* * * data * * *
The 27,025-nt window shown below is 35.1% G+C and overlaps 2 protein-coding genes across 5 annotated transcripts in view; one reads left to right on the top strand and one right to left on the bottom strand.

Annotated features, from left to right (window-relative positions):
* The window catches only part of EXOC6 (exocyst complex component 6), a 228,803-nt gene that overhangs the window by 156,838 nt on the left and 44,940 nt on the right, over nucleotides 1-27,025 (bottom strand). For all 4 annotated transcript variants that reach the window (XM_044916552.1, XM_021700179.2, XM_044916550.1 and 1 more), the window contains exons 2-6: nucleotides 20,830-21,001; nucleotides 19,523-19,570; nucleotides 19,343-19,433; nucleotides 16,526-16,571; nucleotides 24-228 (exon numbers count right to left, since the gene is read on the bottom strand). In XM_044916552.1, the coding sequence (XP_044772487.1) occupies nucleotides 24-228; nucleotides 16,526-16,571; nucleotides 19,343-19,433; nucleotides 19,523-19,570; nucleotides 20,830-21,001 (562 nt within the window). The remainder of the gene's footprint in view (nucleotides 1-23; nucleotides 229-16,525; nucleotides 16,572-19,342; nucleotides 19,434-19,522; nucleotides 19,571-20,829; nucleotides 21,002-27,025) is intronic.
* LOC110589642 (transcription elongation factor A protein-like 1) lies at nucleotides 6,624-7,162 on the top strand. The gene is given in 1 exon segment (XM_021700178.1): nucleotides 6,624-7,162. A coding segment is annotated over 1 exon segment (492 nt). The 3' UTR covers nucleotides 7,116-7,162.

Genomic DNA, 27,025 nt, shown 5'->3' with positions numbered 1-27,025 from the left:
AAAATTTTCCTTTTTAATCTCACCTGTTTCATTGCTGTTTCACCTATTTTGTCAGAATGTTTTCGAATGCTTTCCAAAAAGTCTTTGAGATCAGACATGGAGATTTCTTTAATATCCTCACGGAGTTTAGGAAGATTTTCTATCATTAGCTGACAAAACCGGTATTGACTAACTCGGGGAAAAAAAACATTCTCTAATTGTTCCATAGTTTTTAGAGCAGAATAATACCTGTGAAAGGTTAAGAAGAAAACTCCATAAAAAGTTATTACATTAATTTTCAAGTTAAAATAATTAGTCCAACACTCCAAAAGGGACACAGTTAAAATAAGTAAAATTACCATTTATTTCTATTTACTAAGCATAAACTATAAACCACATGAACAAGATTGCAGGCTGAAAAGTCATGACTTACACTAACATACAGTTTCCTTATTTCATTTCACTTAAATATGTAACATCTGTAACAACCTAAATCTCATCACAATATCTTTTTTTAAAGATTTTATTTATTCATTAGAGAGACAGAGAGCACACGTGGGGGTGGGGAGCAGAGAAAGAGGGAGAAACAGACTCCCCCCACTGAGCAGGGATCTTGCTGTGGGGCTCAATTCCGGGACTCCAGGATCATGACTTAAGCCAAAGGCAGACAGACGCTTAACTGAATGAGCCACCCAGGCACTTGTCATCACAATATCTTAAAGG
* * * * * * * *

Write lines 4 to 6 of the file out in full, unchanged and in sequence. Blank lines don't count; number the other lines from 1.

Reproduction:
* LOC110589642 (transcription elongation factor A protein-like 1) lies at nucleotides 6,624-7,162 on the top strand. The gene is given in 1 exon segment (XM_021700178.1): nucleotides 6,624-7,162. A coding segment is annotated over 1 exon segment (492 nt). The 3' UTR covers nucleotides 7,116-7,162.

Genomic DNA, 27,025 nt, shown 5'->3' with positions numbered 1-27,025 from the left:
AAAATTTTCCTTTTTAATCTCACCTGTTTCATTGCTGTTTCACCTATTTTGTCAGAATGTTTTCGAATGCTTTCCAAAAAGTCTTTGAGATCAGACATGGAGATTTCTTTAATATCCTCACGGAGTTTAGGAAGATTTTCTATCATTAGCTGACAAAACCGGTATTGACTAACTCGGGGAAAAAAAACATTCTCTAATTGTTCCATAGTTTTTAGAGCAGAATAATACCTGTGAAAGGTTAAGAAGAAAACTCCATAAAAAGTTATTACATTAATTTTCAAGTTAAAATAATTAGTCCAACACTCCAAAAGGGACACAGTTAAAATAAGTAAAATTACCATTTATTTCTATTTACTAAGCATAAACTATAAACCACATGAACAAGATTGCAGGCTGAAAAGTCATGACTTACACTAACATACAGTTTCCTTATTTCATTTCACTTAAATATGTAACATCTGTAACAACCTAAATCTCATCACAATATCTTTTTTTAAAGATTTTATTTATTCATTAGAGAGACAGAGAGCACACGTGGGGGTGGGGAGCAGAGAAAGAGGGAGAAACAGACTCCCCCCACTGAGCAGGGATCTTGCTGTGGGGCTCAATTCCGGGACTCCAGGATCATGACTTAAGCCAAAGGCAGACAGACGCTTAACTGAATGAGCCACCCAGGCACTTGTCATCACAATATCTTAAAGG